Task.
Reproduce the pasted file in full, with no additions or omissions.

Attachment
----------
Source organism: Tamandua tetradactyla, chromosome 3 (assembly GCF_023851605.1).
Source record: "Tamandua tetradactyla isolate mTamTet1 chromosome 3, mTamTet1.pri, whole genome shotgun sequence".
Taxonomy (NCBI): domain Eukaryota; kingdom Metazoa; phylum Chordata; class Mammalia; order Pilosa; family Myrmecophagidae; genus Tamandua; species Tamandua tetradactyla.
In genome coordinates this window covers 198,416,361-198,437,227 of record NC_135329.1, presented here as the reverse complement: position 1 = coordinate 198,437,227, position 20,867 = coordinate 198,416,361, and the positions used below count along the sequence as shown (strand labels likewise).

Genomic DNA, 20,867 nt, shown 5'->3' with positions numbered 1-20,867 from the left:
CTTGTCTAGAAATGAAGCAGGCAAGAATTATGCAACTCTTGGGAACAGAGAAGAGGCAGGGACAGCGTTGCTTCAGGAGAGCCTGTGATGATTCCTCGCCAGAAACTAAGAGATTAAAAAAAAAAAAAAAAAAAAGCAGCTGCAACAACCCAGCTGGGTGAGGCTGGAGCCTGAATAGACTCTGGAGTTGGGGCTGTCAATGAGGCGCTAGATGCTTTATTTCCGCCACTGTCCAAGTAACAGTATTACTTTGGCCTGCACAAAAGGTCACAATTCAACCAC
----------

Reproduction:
Source organism: Tamandua tetradactyla, chromosome 3 (assembly GCF_023851605.1).
Source record: "Tamandua tetradactyla isolate mTamTet1 chromosome 3, mTamTet1.pri, whole genome shotgun sequence".
Taxonomy (NCBI): domain Eukaryota; kingdom Metazoa; phylum Chordata; class Mammalia; order Pilosa; family Myrmecophagidae; genus Tamandua; species Tamandua tetradactyla.
In genome coordinates this window covers 198,416,361-198,437,227 of record NC_135329.1, presented here as the reverse complement: position 1 = coordinate 198,437,227, position 20,867 = coordinate 198,416,361, and the positions used below count along the sequence as shown (strand labels likewise).

Genomic DNA, 20,867 nt, shown 5'->3' with positions numbered 1-20,867 from the left:
CTTGTCTAGAAATGAAGCAGGCAAGAATTATGCAACTCTTGGGAACAGAGAAGAGGCAGGGACAGCGTTGCTTCAGGAGAGCCTGTGATGATTCCTCGCCAGAAACTAAGAGATTAAAAAAAAAAAAAAAAAAAAGCAGCTGCAACAACCCAGCTGGGTGAGGCTGGAGCCTGAATAGACTCTGGAGTTGGGGCTGTCAATGAGGCGCTAGATGCTTTATTTCCGCCACTGTCCAAGTAACAGTATTACTTTGGCCTGCACAAAAGGTCACAATTCAACCAC